According to Modern Shipper, the patent filed in late June is for automated guided vehicles (AGVs). These would start out taking a land route. But if an obstacle emerges on the ground, the vehicle would deploy a drone that gets a package to its final destination. Drones are described as the back-up, providing a failsafe for a driverless car that might run into an unexpected roadblock.
While a Walmart spokesperson made clear that a patent doesn't necessarily mean a new techology will become a product, the filing is a sign that what ends up being functioning drone delivery service in the US might not only involve airborne vehicles. In a wider frame, it also underscores a central point about unmanned systems: They might run into things, and it's hard to ensure that they don't.The latest filing comes as Walmart is testing a wide-ranging drone delivery service through a partnership with DroneUp. It aims to be within range of four million US households this year.
Trending in Operations
Applications are open for startups interested in the 12-week Store Nº8 dCommerce Base Camp.
Walmart incubation arm Store Nº8 and Web3 accelerator Outlier Ventures are teaming up to support retail startups.
The organizations opened applications this week for the Store Nº8 dCommerce Base Camp accelerator. The virtual program will offer education, funding and mentorship to startups building solutions in Web3 that are designed for the retail and commerce experience.
Focus areas for selected startups will include decentralized infrastructure, data and growth solutions, immersive experiences and the metaverse and the intersection of AI and blockchain technology.
“We think dCommerce represents a huge opportunity to unbundle ecommerce into its constituent parts, and into a more decentralized and composable stack of protocols to create a more efficient, equitable and improved experience for retailers and consumers from CRM to last-mile delivery," said Outlier Ventures CEO Jamie Burke, in a statement. "There is clearly no better partner than Store Nº8, as Walmart's incubation arm, so we are thrilled to launch this accelerator program together.”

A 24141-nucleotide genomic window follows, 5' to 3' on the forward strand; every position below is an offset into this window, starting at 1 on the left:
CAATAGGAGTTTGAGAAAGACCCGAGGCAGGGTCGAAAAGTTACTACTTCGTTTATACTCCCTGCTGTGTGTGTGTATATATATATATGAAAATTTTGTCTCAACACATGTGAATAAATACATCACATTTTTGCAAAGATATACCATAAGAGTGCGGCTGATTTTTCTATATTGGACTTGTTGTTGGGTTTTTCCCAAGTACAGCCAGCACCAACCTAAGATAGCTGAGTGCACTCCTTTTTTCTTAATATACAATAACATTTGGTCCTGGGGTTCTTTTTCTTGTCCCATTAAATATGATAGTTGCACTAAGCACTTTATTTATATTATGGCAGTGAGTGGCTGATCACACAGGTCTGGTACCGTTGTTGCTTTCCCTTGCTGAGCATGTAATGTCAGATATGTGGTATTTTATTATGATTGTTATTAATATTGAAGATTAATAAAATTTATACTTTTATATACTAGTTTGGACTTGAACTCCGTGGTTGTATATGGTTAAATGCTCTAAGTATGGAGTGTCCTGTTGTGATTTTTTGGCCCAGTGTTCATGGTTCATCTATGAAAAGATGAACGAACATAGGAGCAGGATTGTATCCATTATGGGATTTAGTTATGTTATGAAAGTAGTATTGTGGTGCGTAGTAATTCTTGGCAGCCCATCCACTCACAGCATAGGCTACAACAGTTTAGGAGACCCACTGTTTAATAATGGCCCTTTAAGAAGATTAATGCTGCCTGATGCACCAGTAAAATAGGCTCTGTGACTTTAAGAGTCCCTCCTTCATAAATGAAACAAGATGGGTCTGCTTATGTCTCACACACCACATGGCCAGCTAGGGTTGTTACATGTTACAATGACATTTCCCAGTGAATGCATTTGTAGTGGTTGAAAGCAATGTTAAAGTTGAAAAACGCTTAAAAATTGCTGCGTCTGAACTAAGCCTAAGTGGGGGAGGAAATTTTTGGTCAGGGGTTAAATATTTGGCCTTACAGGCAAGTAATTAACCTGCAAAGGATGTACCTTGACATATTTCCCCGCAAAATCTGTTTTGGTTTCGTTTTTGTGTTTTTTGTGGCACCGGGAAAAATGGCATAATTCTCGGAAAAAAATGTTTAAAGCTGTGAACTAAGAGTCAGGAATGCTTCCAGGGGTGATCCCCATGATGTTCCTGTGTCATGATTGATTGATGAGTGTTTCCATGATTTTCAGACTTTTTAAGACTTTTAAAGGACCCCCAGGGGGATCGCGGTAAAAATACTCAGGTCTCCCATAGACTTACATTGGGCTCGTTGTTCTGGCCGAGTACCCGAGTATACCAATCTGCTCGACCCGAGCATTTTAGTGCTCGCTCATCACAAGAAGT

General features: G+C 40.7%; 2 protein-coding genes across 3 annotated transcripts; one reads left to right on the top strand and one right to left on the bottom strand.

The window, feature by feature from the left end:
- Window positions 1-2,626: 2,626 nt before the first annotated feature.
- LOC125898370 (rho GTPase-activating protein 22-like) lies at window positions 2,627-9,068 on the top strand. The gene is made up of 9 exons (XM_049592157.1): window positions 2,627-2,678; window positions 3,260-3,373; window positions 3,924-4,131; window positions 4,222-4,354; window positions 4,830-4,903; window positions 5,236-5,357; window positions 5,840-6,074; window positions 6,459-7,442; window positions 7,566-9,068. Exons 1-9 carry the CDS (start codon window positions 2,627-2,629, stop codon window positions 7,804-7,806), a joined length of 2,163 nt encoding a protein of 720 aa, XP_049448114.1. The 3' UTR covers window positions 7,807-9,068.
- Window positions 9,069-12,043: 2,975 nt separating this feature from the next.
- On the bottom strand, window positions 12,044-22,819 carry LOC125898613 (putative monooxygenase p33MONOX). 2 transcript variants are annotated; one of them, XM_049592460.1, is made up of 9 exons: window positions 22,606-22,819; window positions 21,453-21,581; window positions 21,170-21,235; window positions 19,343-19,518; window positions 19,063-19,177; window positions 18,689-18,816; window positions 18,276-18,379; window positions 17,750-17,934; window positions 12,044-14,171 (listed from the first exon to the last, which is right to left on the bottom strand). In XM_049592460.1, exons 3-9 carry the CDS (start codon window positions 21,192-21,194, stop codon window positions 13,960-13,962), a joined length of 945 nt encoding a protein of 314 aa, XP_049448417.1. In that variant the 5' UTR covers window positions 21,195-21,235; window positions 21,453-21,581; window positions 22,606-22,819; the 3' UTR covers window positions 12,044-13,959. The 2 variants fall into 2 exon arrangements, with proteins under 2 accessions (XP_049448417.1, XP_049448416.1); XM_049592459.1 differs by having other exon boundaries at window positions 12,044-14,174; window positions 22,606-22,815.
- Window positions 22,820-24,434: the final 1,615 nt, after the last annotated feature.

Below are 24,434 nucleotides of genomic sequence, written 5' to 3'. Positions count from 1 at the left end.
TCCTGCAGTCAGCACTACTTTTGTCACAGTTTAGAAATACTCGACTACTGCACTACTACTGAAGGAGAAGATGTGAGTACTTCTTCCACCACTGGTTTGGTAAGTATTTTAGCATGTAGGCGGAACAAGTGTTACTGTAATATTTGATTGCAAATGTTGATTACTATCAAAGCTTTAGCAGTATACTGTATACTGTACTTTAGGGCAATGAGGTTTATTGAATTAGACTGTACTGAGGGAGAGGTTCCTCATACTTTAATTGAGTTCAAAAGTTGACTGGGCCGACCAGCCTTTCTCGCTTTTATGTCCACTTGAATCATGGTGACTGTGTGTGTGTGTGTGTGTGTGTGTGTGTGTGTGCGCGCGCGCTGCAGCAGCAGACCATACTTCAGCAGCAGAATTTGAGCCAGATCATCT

Beginning in mid-August, founders will take part in a 12-week program. The cohort members will receive funding and access to subject matter experts from Store Nº8 and Outlier Ventures. They will also receive support from industry mentors in areas such as product roadmap development, the token economy and fundraising.
“Decentralized commerce has the potential to unlock new value in the global commerce ecosystem, so we are excited to partner with Outlier Ventures to support and engage with entrepreneurs building at the forefront of this technology on their path to scale," said Store Nº8 VP Thomas Kang, in a statement.
The new program arrives in the year after Web3 and the metaverse saw a spike in interest from brands and retailers, as the arrival of immersive platforms opened up new digital environments where consumers gathered. Walmart entered the metaverse through an activation on Roblox, and also introduced a platform for digital collectibles. But it remains a nascent space, so there’s room for startups bringing fresh ideas to help larger enterprises develop capabilities. Alongside connections that help startups move forward, such learning is one potential outcome of the accelerator could last beyond the 12 weeks.
Applications for the accelerator are available here.